All-Night Volleyball Scores for Charity
HMHS Students participate in the 19th annual overnight Charity Volleyball Marathon and raise $21,000.
What did you do last night?
By 9:30 p.m., 246 Haddonfield Memorial High School students had raised $21,000 for four charities of their choosing. And they did it over the last four days, following midterm exams.
Enter the “B Gym” along Sylvan Lake Avenue anytime after 8 p.m. Friday and you could feel the energy only teenage-philanthropists can generate. Upbeat, loud music pulses through the entryway. Grownups chatter and hold posts while eight teams of freshmen-through-senior students go head to head in the gym in simultaneous volleyball matches across four courts.
It is something to behold. And they’ve been doing it for 19 years.
Every Super Bowl weekend, weather permitting, the high school holds an annual charity volleyball marathon. It begins at 8 p.m. on Friday, and ends at 8 a.m. Saturday.
There are no shifts for participants. Students that participate are essentially in a lock-down in the school gym, with access to bathrooms and the cafeteria. Parents volunteer as guardians of the doors, the food committee, the treasury and referees.
Faculty member and event chairperson, Paul Brown, said, “All the credit goes to the kids, don’t say my name.”
Brown explained, “The event was once known as the Operation Smile Volleyball Marathon because all of the proceeds were directed to the nonprofit organization, Operation Smile.”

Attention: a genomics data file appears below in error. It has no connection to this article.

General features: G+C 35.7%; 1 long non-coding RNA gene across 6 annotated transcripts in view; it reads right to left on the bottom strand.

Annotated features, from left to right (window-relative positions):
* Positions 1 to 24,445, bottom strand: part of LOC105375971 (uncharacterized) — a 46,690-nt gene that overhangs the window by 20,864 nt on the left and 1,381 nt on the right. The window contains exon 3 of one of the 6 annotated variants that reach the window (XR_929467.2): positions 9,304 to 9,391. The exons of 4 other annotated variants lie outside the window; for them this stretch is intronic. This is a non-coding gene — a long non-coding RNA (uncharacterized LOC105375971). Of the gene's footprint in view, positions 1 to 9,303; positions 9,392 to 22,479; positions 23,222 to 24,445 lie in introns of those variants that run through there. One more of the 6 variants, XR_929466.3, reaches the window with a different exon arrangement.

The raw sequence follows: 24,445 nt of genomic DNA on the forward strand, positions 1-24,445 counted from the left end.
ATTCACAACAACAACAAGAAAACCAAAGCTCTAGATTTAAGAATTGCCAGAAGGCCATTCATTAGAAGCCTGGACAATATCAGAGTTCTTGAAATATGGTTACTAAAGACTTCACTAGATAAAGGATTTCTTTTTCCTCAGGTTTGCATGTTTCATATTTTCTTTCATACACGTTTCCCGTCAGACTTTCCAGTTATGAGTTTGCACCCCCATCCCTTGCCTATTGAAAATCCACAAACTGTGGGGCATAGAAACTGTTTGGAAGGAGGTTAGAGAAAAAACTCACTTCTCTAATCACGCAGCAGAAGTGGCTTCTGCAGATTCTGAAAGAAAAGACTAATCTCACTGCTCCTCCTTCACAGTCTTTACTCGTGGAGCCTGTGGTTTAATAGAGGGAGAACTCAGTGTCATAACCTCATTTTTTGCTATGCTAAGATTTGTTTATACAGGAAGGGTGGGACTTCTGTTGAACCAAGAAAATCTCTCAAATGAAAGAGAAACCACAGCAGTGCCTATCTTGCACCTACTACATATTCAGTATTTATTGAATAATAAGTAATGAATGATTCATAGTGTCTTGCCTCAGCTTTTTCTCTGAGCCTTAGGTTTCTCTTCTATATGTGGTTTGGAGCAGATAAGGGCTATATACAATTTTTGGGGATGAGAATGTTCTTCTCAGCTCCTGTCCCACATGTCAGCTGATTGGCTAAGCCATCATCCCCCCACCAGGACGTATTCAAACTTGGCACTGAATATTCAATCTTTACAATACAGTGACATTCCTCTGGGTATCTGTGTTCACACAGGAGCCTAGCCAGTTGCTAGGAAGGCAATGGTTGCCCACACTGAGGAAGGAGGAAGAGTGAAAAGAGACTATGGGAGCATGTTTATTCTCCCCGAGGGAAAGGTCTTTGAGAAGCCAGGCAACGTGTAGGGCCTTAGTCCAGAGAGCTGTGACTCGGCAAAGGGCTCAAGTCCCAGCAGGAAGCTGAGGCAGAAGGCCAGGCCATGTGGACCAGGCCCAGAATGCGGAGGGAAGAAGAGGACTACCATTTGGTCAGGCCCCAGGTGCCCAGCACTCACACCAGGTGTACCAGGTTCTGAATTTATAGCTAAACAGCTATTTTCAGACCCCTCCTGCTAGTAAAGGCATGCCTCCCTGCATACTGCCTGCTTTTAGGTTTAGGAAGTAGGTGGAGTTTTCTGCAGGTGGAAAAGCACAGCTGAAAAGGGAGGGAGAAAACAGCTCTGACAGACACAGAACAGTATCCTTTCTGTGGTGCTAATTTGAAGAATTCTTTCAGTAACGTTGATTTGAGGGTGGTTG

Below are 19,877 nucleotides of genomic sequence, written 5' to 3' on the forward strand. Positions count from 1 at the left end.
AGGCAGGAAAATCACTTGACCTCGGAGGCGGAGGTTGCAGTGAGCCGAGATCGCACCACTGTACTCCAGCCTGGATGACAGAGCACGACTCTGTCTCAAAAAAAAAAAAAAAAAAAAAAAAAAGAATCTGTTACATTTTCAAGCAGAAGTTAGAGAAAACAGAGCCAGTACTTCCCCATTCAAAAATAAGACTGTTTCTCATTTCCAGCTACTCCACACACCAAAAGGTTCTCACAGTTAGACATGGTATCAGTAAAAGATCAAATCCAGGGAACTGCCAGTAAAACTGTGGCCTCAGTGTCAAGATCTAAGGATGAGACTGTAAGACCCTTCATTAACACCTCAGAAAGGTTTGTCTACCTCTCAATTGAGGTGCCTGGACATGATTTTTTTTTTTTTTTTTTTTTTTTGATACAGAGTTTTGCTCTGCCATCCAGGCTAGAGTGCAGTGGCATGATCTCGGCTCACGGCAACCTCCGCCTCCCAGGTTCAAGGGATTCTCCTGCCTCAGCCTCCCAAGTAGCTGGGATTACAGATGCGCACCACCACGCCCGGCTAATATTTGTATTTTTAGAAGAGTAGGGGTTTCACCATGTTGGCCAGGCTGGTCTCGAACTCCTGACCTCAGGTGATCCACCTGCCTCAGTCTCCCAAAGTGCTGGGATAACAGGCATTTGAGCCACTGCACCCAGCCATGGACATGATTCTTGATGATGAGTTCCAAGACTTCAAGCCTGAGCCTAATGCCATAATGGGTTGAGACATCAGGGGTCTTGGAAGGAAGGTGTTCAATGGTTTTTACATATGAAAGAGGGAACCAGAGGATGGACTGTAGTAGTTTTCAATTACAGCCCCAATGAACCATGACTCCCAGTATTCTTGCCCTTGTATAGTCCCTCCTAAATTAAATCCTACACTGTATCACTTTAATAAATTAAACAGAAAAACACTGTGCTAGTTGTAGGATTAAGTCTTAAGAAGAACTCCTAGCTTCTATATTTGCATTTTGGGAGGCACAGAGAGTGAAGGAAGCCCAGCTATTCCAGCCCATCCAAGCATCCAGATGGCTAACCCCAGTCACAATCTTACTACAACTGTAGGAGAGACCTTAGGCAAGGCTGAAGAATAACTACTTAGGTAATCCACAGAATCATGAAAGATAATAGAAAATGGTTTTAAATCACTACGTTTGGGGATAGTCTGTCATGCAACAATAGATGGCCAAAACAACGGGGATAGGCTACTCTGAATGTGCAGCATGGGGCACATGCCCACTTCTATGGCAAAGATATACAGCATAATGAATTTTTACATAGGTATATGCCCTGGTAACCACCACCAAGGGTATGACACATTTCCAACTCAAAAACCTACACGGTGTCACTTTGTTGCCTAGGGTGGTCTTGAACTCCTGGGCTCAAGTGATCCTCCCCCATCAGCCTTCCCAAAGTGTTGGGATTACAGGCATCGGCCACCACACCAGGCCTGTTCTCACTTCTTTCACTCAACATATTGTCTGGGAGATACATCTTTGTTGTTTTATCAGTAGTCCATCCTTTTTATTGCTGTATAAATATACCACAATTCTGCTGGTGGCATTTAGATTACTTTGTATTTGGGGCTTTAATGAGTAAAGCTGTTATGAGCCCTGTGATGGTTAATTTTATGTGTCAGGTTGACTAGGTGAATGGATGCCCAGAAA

Operation Smile is a worldwide organization that heals cleft lip, cleft palate and other facial deformities in young people.
Brown credited foundation of the event back in 1993 to former social studies teacher Patti Kalodi. He initially assisted faculty colleague, Ron Smith, for the six years after Kalodi’s departure, and eventually became chair of the event, himself.
Brown named several parents for their participation in support of the event. He said many contribute time, food and support for the last eight years. Mindy and Bob Ignarri, Helene Delaney, Lee and Beth Pease, Terri and Jeff Sikkemma, and Tina and Ted Theodoris, have helped for the past seven or eight years.
Until the last two years, all proceeds benefited Operation Smile. Now students help select local charities that will also benefit.
Senior captains for the “green team” Lauren Acerbo, Martha Theodoris and Stacy Widerman explained that while senior-level students can act as captains, they bring with them $100 in corporate contributions. Each player brings sponsorship of at least $60, plus a $10 registration fee.
Brown said that even kids who end up not making the event due to illness will show up after the event to make their contribution "without being told to."
This year the senior class co-chairs were Caroline Pease and Katie Sullivan. The two girls sorted the teams into “fair” groups of classmates by gender, age and athletic ability. Every team had custom-made shirts and team names.
Students will keep score and play competitively until about three in the morning when Brown says, “Nobody chases it.”
Free cafeteria offerings included a homemade multi-foot-long hoagie prepared by Haddonfield elementary school teacher, Rose Hymerling; wings from P.J. Whelihan’s at 10 p.m.; pizza (the only purchased item) at midnight, cookies and ice cream at 2 a.m.; and breakfast at 4 a.m.
HMHS principal, Mike Wilson, was on hand for the festivities. He takes a usual shift from eight until one in the morning.
Wilson said, “The event involves more than a third of the school…the event gets them to know other kids in school.” Wilson was excited to announce that the evening had exceeded earnings from the year before, by $1,000 at 9:30 p.m. for a total of $21,000 raised.
Wilson was off-duty by 1 a.m., when Dean of Students Shannon Plunkett was scheduled to cover, with Assistant Principal Chuck Klaus on hand for the morning hours.